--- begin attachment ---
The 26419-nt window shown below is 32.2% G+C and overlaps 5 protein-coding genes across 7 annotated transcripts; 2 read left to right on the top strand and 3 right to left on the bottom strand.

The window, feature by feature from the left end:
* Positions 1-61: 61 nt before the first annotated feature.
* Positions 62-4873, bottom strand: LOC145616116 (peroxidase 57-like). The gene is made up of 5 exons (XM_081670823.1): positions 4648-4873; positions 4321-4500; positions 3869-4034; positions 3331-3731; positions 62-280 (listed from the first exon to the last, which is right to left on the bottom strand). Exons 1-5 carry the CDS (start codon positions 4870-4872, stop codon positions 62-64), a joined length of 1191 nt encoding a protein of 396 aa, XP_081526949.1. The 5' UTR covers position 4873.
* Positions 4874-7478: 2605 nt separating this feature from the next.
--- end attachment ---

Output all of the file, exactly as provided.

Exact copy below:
The 26419-nt window shown below is 32.2% G+C and overlaps 5 protein-coding genes across 7 annotated transcripts; 2 read left to right on the top strand and 3 right to left on the bottom strand.

The window, feature by feature from the left end:
* Positions 1-61: 61 nt before the first annotated feature.
* Positions 62-4873, bottom strand: LOC145616116 (peroxidase 57-like). The gene is made up of 5 exons (XM_081670823.1): positions 4648-4873; positions 4321-4500; positions 3869-4034; positions 3331-3731; positions 62-280 (listed from the first exon to the last, which is right to left on the bottom strand). Exons 1-5 carry the CDS (start codon positions 4870-4872, stop codon positions 62-64), a joined length of 1191 nt encoding a protein of 396 aa, XP_081526949.1. The 5' UTR covers position 4873.
* Positions 4874-7478: 2605 nt separating this feature from the next.